German court refers Nokia-Daimler connected car clash to European Court

DUESSELDORF/BERLIN (Reuters) – A German court on Thursday referred a patent licensing dispute between Finnish telecoms equipment maker Nokia and German carmaker Daimler to the European Court of Justice to clarify the law as it applies to supply chains.

The Duesseldorf Regional Court said it would suspend proceedings in Nokia’s fight against Daimler over royalties for technology used in navigation systems, vehicle communications and self-driving cars.

The long-running row revolves around standard technologies used in 4G mobile networks that provide information to vehicles known as connected cars, and whether Nokia is licensing them on fair, reasonable and non-discriminatory (FRAND) terms.

The dispute has raised concern in Brussels, where the European Commission has proposed a mechanism to establish whether certain patents are essential to a technology standard and to reduce arguments over their use.

“It’s a welcome development that the European courts will pronounce on these very tricky questions,” Commission Vice-President Margrete Vestager said in Brussels. “As you know we have tricky cases exactly in this area.”

Thursday’s referral to Luxembourg effectively freezes the status quo in which Daimler uses Nokia’s patents for free – a blow to the Finnish firm that earns 1.4 billion euros ($1.7 billion) a year from licences. The judgment can be appealed.

“Daimler has been using Nokia’s technology for 14 years and has looked for every avenue to avoid payment. In light of today’s decision, we will now consider our options,” Nokia said in a statement.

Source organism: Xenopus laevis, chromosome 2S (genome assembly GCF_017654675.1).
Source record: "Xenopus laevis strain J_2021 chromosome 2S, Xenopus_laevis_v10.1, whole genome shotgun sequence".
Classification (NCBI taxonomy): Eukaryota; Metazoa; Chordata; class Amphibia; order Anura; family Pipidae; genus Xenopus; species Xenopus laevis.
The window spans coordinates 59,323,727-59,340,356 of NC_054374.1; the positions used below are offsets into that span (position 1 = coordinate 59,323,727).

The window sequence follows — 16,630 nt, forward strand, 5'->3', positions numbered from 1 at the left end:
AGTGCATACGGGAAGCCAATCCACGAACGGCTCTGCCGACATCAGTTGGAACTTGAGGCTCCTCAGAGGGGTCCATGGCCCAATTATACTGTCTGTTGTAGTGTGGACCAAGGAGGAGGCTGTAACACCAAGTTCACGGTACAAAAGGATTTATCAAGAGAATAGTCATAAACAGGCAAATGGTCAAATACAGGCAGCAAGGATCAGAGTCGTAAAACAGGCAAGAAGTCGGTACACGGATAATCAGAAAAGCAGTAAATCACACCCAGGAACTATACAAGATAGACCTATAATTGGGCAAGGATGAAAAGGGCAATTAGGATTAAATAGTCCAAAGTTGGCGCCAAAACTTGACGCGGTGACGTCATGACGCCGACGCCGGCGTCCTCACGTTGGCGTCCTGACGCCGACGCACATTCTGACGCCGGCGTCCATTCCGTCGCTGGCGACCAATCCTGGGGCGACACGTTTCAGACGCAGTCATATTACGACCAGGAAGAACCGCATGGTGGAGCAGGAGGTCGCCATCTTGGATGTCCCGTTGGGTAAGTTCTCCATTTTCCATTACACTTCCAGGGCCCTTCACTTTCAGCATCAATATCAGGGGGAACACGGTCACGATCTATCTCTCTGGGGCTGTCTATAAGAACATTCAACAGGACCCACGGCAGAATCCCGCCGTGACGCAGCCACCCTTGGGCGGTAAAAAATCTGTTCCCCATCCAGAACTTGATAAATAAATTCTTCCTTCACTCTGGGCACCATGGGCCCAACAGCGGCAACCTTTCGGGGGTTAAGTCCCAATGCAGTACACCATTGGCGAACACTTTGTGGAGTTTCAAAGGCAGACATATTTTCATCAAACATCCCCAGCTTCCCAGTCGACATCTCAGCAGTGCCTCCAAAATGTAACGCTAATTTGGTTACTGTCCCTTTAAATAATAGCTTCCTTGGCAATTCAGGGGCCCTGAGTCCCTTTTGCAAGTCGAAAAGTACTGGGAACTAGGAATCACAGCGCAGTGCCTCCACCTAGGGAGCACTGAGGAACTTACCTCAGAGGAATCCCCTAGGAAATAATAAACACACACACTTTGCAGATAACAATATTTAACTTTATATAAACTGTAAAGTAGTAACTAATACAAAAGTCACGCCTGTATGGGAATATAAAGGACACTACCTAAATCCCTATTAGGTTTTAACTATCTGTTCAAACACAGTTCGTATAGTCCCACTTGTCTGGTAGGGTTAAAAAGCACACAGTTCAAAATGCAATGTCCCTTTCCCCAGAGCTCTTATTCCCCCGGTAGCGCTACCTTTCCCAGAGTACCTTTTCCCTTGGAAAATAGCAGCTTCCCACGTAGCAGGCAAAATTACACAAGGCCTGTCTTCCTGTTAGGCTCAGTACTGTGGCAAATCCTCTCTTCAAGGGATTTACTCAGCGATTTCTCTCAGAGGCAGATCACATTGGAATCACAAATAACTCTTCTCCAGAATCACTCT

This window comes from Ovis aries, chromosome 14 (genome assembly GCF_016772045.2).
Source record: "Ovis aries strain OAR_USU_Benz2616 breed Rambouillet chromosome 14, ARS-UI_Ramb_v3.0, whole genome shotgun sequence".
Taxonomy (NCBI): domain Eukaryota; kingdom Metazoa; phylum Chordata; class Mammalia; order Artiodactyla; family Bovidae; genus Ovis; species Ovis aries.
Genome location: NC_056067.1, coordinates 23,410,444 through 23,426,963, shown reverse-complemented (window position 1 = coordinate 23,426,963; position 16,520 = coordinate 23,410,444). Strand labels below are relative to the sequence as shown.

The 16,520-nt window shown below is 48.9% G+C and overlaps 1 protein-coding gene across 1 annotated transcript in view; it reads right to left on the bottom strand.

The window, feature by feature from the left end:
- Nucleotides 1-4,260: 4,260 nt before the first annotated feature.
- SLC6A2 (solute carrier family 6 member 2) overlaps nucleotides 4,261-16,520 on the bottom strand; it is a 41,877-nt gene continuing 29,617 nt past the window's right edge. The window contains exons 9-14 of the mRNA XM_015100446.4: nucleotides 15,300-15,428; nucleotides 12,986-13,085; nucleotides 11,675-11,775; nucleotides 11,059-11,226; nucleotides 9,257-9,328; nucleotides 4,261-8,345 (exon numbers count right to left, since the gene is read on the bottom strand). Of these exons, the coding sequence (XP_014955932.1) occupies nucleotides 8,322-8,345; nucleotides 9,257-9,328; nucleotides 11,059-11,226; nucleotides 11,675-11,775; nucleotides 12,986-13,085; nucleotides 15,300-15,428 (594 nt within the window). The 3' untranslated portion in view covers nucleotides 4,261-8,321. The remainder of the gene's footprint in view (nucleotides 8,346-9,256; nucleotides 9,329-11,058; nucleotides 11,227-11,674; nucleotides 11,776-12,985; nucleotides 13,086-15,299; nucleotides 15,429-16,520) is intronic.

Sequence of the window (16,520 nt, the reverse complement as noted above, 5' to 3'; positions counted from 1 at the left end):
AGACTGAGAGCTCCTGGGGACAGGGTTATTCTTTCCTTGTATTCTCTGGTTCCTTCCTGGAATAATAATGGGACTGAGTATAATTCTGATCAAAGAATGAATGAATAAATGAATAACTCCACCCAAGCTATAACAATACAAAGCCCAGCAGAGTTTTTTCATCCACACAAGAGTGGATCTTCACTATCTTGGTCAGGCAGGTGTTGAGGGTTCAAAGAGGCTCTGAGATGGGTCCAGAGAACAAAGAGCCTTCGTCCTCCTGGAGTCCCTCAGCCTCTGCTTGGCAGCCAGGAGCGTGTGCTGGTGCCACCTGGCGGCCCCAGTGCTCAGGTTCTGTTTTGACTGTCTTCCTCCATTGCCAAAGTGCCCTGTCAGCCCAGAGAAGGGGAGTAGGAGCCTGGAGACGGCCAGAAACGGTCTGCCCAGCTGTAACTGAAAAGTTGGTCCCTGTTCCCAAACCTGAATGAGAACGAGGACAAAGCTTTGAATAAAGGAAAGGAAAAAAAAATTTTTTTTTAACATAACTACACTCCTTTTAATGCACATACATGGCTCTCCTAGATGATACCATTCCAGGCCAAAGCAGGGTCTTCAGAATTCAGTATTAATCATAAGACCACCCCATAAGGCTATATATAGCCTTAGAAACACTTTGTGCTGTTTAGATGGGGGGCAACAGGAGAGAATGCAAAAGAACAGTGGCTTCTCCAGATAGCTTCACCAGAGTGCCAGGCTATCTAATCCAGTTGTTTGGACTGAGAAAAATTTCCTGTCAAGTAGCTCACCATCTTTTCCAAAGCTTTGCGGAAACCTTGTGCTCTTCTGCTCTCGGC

The Stuttgart-based carmaker welcomed the Duesseldorf court’s referral, saying it would make it possible to clarify questions on standard essential patents “on a fundamental and Europe-wide level”.


Nokia has said that it has discretion to determine the point in the supply chain at which it issues licences, the Duesseldorf court said in a statement following Thursday’s ruling.

Daimler has countered that, under European Union single market rules, Nokia is obliged to offer unlimited licences for all uses relating to standard patents.

In its ruling, the court found Nokia had the right to seek an injunction against Daimler for patent violation. But it also raised the question over whether doing so would represent an abuse of Nokia’s dominant market position.

It suspended proceedings pending clarification of a list of related questions it put to the European Court.

The Duesseldorf case is one of several between Nokia and Daimler that are working their way through German courts – a typical feature of patent litigation as parties seek a ruling that can establish a favourable precedent.

With the latest decision, Daimler has pulled level with Nokia on two wins each.

(Additional reporting by Foo Yun Chee and Philip Blenkinsop in Brussels; Writing by Douglas Busvine; Editing by Thomas Seythal, Edmund Blair, Emelia Sithole-Matarise and Barbara Lewis)

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